Thursday, August 8, 2013

Wal-Mart Experiences

Shopping at Wal-Mart is almost a necessity to most people living in the United States. The company is one of the richest in the country, and sells items in just about every genre you can think of. Convenience is a big factor, as 96% of the U.S. population lives within 20 miles of any Wal-Mart (The Designer Observer Group, All Those Numbers: Logistics, Territory and Walmart). Talk about a good store placement strategy. Wal-Mart advertises its prices as being the lowest, and most of us can all testify that this statement is in fact correct.

However, what about their employees? Do you ever walk into a Wal-Mart and find that the associates (employees) there look happy? Looks can be deceiving, but there always seems to be a consistent sense of dread amongst the majority of employees working at any Wal-Mart. The happiest employees at Wal-Mart are likely the members of the management. Well go figure, they are definitely making more money than the majority of the employees in the store.

I just recently worked at a local Wal-Mart. I more recently quit the job after just 3 weeks of work. I was initially excited to be working at Wal-Mart because I was desperate for any job period. I was a 'Courtesy Associate,' which sounds particularly glamorous at first glance. However, I was stuck pushing carts from the parking lot back into the cart bays. My shifts were an average of 7 hours, with a one hour lunch. So I would spend anywhere from 7 to 9 hours of my day at Wal-Mart, out in the extreme Central Florida elements.

This was not fun, and my co-workers were not much help either. It was a Wal-Mart Supercenter, and needless to say, the store was big. So obviously, the parking lot was big. It was one of those Wal-Marts with two big entrances and two big cart bays, and sometimes I would be stuck trying to keep both bays full. This was an impossible task, involved a lot of pain, and was just dumb. I would call for help, question where my co-workers were and why they were not scheduled to come in at the busiest times of the day and would still receive no support. It seemed like I was the only one in the entire store that truly cared about the quality of my work. So, naturally, since no one else cared, I was screwed. 3 weeks after being hired, I quit. I turned in my name tag, and had a manager officially terminate me. A couple of days later, a Customer Service Manager called me multiple times (at least 4 times within a day and a half) asking for an explanation for leaving. At least to me, this is very unprofessional. However, thinking back on it, the CSM was the one who directly interviewed and hired me. She probably took a lot of heat for my swift departure.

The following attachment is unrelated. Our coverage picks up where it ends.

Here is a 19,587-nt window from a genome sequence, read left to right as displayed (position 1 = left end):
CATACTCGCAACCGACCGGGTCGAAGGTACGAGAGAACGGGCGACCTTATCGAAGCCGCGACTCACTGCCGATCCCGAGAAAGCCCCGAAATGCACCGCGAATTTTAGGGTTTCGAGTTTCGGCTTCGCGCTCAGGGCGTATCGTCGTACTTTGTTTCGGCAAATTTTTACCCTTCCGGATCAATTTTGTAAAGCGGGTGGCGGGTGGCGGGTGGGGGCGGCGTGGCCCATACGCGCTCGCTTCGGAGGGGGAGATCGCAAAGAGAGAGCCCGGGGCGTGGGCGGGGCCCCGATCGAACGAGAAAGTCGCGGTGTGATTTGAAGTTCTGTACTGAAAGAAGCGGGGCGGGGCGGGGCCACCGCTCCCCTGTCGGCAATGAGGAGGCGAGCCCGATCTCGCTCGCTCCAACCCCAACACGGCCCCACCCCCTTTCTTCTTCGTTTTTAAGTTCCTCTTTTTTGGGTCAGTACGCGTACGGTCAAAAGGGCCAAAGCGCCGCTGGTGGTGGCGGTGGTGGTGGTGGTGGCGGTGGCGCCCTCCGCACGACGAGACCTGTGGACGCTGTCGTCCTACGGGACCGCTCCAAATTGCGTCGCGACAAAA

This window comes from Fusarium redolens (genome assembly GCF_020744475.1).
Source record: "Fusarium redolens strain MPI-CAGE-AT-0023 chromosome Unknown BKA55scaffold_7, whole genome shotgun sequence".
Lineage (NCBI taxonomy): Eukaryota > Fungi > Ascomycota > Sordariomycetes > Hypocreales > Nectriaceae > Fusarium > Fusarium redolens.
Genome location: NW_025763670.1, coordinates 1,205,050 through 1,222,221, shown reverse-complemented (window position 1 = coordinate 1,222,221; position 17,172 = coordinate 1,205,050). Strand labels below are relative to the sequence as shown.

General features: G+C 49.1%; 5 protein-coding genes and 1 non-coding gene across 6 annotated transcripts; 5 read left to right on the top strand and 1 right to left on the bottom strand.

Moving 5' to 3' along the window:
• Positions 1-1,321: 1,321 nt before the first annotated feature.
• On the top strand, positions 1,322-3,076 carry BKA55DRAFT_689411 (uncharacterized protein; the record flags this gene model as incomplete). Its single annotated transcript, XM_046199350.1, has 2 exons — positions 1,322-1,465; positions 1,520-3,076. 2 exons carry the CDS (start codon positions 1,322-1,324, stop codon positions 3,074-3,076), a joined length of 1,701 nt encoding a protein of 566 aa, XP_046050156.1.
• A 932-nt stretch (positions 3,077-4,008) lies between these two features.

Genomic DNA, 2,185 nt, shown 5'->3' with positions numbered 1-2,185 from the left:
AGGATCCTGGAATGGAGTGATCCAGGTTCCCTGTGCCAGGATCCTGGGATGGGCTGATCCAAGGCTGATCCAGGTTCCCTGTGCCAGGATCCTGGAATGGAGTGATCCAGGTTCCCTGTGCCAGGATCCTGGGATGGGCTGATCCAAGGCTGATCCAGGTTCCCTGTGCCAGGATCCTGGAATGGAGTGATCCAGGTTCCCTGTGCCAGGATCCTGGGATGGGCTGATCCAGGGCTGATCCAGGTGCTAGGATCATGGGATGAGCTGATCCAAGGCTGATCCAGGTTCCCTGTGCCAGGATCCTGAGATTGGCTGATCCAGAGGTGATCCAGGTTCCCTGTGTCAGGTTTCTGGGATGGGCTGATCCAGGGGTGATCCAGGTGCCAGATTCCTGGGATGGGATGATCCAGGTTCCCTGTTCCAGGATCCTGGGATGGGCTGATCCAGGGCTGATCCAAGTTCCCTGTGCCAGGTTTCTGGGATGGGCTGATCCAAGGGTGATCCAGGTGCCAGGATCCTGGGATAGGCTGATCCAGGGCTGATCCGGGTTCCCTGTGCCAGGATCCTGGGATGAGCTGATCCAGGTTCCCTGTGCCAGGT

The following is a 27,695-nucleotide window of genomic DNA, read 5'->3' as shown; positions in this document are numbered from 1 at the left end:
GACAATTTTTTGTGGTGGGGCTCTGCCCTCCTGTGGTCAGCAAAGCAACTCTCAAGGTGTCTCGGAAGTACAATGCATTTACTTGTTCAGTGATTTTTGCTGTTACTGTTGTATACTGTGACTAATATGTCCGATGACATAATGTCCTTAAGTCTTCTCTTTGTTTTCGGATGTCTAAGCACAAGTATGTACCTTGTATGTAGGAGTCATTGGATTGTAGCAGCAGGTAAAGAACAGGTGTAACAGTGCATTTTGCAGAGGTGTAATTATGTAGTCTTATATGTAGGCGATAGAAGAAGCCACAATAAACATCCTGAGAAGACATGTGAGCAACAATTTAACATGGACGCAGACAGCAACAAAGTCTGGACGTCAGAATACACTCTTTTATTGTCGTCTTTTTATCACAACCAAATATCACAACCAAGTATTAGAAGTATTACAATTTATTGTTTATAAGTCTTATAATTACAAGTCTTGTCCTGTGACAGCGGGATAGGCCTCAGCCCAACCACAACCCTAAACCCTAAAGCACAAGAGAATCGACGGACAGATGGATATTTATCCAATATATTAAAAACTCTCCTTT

I read something this morning that made me feel a little better. It seems as I was not the only screwed over by Wal-Mart. In an article by Allen Clifton of, Clifton cites a colleague of his on the benefits system of Wal-Mart. I was not made aware of this, but Wal-Mart has a minimal hour count as a standard for providing minimum benefits to associates. Clifton explains:

See, what Walmart has done is set the bar for which part-time associates (employees are called associates at Walmart) can receive benefits at an average of 24 hours per week.  At this threshold an employee is given the most minimal options for health coverage, about 8-12 hours of personal days and maybe 12 or so hours of vacation per year.  It really all depends on how long you’ve worked for the company.

I was working around 36 hours a week. Of course, when I dug up some details on employee benefits, I found that my qualification for benefits would not even kick in until I have worked 90 days for the company. And when they did kick in, one of the benefits that struck me (and for all of the wrong reasons) was a mere 10% discount on Wal-Mart products. The place I work at now gives me 45% off of everything, and that was effective immediately. That's just one knock on Wal-Mart, and I am pretty sure there are others that I am not aware of.

Clifton gives a link to his other article. In that article, he promptly bashes a segment of Wal-Mart's employee orientation.

When you first get hired you’re given an orientation, like at most jobs.  In this orientation you’re shown several videos, one of which is called “The Benefits of Working for Walmart.”  But it’s really a 30 minute video bashing unions.  No, I’m not kidding.  It’s literally a video about 30 minutes long of people telling you how terrible unions are to work for

So right from the start, they attempt to instill a certain belief into each and every new employee that steps into their system (disclaimer here; this is not a statement to be judged as either for or against unions). That does not seem very professional to me, but at this point, it seems as if that is the theme. There is so much more dirt I could dig up on Wal-Mart with some more research, but this topic is truly exhausting. Allen Clifton goes into detail in both of his articles, and I strongly suggest reading both of them.


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